Making Surgeons

Making Surgeons


Leonard Zwelling

I learned early on in medical school that I was not going to be a surgeon. Now I know why.

The article above points out how surgeons are really made through rote practice of manual dexterity early in their lives followed by intense and prolonged training in the art of cutting, sewing and handling human tissue.

I was not good at the things surgeons need to be good at early in my schooling. I was a solid C in art and in shop. I could build models, but not really well and I was far more adept at catching a baseball than I ever was at any fine motor skill including playing the piano.

Once I got to medical school and was formally introduced to surgery, I learned quickly that this was not for me. I was way too in my head for that. It’s not that great surgeons are not great thinkers. In fact, they are. They are great visualizers and great planners. They see many steps ahead and understand what they know and know what they don’t know and try to prepare accordingly. I was far more a seat of the pants internist than a contemplative surgeon and fortunately my career mirrored that.

What was alarming about the article is that today surgeons are being chosen for residencies based on their intellectual prowess or skills in the laboratory which are not aspects of their resumes that presage great surgical ability. Many of the younger applicants are far more adept at video games (which may be perfectly great for robotic surgery) than they are at tying knots or seeing the details of tissue planes. And to compound the problem is the limits on residency hours making it likely that a graduate of a surgical training program now will have done far fewer operations than a graduate of a surgical program a generation ago.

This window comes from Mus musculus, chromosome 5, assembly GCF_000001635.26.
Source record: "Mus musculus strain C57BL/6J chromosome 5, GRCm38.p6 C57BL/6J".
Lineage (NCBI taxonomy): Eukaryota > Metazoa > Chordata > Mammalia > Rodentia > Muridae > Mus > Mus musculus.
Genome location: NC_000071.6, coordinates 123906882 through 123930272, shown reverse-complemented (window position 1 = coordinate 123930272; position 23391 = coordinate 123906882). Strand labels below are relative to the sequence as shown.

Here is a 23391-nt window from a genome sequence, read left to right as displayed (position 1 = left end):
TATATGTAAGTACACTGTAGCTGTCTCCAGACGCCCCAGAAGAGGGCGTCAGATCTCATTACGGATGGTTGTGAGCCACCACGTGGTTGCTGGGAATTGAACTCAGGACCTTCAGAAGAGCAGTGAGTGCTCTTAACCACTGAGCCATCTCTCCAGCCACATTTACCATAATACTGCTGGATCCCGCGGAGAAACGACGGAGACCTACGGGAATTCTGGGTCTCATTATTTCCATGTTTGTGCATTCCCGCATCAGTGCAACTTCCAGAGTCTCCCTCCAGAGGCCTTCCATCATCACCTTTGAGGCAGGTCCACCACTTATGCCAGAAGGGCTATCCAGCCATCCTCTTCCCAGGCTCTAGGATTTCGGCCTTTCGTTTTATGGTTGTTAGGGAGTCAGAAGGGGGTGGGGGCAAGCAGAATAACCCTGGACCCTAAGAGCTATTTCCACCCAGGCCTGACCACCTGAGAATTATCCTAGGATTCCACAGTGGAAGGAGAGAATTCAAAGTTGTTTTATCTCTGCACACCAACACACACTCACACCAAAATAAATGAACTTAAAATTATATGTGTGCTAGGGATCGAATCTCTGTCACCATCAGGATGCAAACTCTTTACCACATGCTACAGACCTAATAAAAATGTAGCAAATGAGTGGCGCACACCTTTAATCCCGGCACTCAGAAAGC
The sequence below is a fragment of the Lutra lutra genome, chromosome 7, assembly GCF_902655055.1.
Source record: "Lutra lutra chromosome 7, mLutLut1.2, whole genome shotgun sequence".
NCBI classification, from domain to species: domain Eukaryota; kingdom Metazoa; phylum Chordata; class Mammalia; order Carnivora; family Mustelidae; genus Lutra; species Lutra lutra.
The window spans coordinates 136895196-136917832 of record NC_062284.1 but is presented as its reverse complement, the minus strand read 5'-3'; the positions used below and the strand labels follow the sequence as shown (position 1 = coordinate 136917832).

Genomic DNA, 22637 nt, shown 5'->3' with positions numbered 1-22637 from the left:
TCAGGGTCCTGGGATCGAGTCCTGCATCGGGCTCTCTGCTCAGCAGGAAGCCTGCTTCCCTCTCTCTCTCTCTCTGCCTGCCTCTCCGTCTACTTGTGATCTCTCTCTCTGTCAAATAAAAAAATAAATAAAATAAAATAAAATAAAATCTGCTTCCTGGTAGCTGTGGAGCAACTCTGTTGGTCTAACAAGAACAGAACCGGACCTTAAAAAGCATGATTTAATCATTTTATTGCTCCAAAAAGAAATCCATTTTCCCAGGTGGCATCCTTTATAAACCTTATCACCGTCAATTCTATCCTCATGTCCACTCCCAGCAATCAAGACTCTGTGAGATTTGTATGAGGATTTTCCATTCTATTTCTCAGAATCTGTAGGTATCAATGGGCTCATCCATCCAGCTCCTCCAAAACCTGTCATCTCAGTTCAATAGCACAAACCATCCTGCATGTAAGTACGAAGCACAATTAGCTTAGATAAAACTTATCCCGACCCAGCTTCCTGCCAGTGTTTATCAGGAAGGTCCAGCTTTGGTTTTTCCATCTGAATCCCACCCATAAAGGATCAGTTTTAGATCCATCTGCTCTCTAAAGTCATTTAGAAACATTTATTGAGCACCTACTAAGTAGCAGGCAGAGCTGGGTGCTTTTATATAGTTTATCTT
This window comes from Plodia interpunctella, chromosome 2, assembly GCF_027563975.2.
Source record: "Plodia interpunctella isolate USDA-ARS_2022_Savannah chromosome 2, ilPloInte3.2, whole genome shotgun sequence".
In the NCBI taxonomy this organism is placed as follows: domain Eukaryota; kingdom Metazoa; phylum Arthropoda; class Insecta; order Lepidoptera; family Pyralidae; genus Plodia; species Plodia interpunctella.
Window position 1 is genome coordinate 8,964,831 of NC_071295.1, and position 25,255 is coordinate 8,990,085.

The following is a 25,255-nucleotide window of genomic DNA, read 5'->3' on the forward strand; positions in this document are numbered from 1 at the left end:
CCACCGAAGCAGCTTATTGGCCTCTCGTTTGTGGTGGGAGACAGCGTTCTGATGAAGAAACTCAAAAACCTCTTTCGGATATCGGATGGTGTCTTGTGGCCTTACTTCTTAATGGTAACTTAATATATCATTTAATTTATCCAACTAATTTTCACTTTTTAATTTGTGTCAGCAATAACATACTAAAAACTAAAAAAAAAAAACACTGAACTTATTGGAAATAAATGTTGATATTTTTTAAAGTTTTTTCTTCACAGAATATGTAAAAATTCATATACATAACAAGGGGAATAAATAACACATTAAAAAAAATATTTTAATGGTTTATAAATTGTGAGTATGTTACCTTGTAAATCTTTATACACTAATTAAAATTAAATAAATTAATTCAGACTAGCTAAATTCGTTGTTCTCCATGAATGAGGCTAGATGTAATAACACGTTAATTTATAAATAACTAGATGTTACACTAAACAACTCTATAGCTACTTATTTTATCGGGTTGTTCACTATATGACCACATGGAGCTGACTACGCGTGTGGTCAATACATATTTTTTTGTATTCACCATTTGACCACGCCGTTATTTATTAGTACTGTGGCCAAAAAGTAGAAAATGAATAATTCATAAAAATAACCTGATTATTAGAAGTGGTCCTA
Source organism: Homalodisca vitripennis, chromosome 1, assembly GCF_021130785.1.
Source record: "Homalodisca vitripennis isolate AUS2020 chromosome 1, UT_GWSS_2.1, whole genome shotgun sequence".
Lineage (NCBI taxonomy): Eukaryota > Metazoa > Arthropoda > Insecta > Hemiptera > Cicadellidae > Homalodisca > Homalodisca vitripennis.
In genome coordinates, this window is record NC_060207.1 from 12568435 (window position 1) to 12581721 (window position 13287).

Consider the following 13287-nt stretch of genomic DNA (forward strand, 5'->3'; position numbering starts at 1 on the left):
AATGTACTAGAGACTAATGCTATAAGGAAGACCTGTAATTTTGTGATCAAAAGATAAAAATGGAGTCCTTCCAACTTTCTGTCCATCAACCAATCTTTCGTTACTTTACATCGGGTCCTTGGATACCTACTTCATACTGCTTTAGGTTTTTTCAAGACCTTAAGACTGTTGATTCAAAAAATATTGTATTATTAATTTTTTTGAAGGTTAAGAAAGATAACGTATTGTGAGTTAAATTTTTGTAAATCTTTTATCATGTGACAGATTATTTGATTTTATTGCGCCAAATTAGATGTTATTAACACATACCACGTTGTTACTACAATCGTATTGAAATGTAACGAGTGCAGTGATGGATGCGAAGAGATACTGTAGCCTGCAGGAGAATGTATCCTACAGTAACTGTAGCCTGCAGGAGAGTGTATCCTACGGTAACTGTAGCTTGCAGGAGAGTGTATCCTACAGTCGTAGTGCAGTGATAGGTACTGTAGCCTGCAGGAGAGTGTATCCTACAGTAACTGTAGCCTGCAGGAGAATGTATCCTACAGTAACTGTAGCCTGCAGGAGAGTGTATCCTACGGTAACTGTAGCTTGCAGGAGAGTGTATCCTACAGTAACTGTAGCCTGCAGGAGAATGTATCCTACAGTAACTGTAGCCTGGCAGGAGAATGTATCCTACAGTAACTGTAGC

All of this concerns me greatly as I have needed and may need again the skills of great surgeons to keep me going. I’ve been lucky and had experienced men and women caring for me when I was asleep at the behest of an anesthesiologist, but what will be the case in the future when this latest generation of newly trained surgeons become the senior surgeons of tomorrow?

So I am making a plea. Let’s get art, home ec, shop and music back in the elementary school curriculum so that we can find the next generation of great surgeons and train them to take up the mantle of operative excellence. Furthermore, let’s extend the number of years of surgical residencies if need be (because the 80-hour work week in surgical residencies may be here to stay) so that trainees get a full surgical experience at doing operations under the guidance of senior surgeons.

During my life as a doctor, I always felt that surgeons were necessary aspects of the health care system when internal medicine reached its limits. I no longer feel that way. Surgery must take its rightful place as a perfectly acceptable way to deal with a medical problem—even one with non-surgical options. The best surgeons know that. They will avoid surgery unless it is what is best for the patient. This is as it should be and I have been lucky for as a patient—long after I was a doctor—it has been surgery that has come to my rescue at least as often as non-surgical medicine.

My point in writing this is to illustrate that surgeons are made not born and we need to make sure the system is geared to making more, better surgeons. This will necessitate attention long before medical school. Surgical dexterity is an early skill. A great surgeon is every bit as much a prodigy as a great pianist. Let’s create more great surgeons. You may need one—soon.

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